If you’ve ever donated or received blood, then you have Dr. Charles Richard Drew to thank for enhanced storage methods and higher quality transfusions. That’s because in 1938, under a research fellowship at what is now NewYork-Presbyterian/Columbia University Irving Medical Center, Dr. Drew helped pioneer a long-term technique for plasma storage, which helped in the production and transfer of blood.
“The principle of banking blood so that you could use it later changed everything, and Charles Drew was an important part of that revolution,” says Dr. Steven Spitalnik, director of Clinical Laboratories at NewYork-Presbyterian/Columbia University Irving Medical Center and executive vice chair of the Department of Pathology and Cell Biology at Columbia University Irving Medical Center. “Dr. Drew is an amazing figure who is recognized in our field as one of the forefathers of improving blood storage.”
Dr. Drew’s interest in medicine stemmed from personal tragedy. Born in 1904, he was the eldest of five children in an African-American family, and he grew up to be a star student and athlete in a racially diverse section of Washington, D.C. When he was in high school, he decided to pursue a medical degree after his sister died of tuberculosis. He went on to earn a partial scholarship and graduated in 1926 from Amherst College in Massachusetts before spending two years as a biology and chemistry instructor at then-Morgan College in Baltimore.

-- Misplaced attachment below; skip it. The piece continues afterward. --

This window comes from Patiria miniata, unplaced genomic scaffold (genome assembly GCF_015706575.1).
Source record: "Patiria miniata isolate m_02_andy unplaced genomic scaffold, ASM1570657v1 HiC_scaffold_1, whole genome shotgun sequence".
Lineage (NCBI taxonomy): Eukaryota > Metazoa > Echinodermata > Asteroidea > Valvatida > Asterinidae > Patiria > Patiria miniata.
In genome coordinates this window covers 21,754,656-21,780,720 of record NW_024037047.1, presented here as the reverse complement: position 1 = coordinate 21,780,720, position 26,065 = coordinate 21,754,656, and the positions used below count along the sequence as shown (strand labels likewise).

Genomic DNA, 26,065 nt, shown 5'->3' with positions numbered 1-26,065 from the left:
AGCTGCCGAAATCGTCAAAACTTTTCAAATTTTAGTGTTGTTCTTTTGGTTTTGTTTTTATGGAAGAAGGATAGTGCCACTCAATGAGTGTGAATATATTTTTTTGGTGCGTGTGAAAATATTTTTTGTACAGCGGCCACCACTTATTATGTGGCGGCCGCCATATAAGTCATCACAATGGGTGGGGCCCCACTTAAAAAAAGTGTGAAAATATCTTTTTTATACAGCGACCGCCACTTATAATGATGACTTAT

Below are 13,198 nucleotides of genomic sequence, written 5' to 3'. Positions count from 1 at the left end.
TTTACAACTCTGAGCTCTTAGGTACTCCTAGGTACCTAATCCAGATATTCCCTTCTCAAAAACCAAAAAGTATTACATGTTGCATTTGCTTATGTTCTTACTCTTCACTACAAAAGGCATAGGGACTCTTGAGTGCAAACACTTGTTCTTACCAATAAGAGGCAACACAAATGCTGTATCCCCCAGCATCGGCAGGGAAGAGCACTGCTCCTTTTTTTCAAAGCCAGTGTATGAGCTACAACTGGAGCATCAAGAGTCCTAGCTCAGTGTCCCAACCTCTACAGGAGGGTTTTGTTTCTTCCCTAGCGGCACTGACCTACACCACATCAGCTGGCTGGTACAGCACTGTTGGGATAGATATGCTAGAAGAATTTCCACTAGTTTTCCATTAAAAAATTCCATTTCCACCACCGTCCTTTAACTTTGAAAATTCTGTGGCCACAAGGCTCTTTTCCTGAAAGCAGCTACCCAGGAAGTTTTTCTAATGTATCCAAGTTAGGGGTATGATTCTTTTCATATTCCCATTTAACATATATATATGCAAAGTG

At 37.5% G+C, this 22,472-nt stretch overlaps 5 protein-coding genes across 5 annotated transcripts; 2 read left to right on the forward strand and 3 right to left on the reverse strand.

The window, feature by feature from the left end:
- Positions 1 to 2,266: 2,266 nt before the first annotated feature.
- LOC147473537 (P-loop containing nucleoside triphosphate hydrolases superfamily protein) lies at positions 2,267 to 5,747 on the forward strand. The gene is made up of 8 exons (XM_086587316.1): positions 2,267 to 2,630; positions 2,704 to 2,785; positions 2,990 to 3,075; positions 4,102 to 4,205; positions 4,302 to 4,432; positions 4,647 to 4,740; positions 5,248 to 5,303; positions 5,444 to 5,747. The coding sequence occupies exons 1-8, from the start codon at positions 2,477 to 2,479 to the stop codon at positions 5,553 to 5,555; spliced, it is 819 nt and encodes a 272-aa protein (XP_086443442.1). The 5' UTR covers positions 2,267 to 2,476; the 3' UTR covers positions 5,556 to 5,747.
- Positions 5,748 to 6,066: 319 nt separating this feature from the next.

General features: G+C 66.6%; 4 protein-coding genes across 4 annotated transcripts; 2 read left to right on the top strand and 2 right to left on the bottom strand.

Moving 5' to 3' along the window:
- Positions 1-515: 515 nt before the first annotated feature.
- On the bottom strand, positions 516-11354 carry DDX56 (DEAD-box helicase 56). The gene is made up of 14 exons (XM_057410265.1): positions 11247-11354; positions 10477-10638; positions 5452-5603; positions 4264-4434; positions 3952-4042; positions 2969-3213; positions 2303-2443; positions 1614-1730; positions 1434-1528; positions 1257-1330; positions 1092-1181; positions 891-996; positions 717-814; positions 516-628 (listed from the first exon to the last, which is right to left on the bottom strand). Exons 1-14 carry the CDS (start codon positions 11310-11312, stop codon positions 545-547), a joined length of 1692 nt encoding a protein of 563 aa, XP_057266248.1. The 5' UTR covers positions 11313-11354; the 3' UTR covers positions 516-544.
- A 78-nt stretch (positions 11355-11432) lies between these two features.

Dr. Drew’s medical ambitions took shape when he was accepted into the McGill University Faculty of Medicine in Montreal. He graduated second in his class in 1933, completed his internship there and, in 1935, became an instructor in pathology at Howard University School of Medicine in Washington, D.C. He was promoted to assistant professor of surgery and chief surgical resident at Freedmen’s Hospital, the teaching hospital of Howard University, two years later.
It was at Howard University where Dr. Drew’s work separating plasma from blood made it possible to store blood for a week — before this, blood could only be stored for just a few days. He also discovered that transfusions could be performed with plasma alone, broadening the scope and reach of who could be treated.
“Dr. Drew’s research was at the cutting-edge of what he and others were doing at that time and have been doing since then to preserve blood and make higher quality blood products for transfusion into patients,” says Dr. Spitalnik.
In 1938, Dr. Drew won a Rockefeller Fellowship in advanced surgical training at what was then the Presbyterian Hospital in the City of New York (today’s NewYork-Presbyterian/Columbia University Irving Medical Center) to study the storage and distribution of blood. He was also named a resident in surgery and admitted to the Doctor of Medical Science program at Columbia University, one of the first African-American students to do this.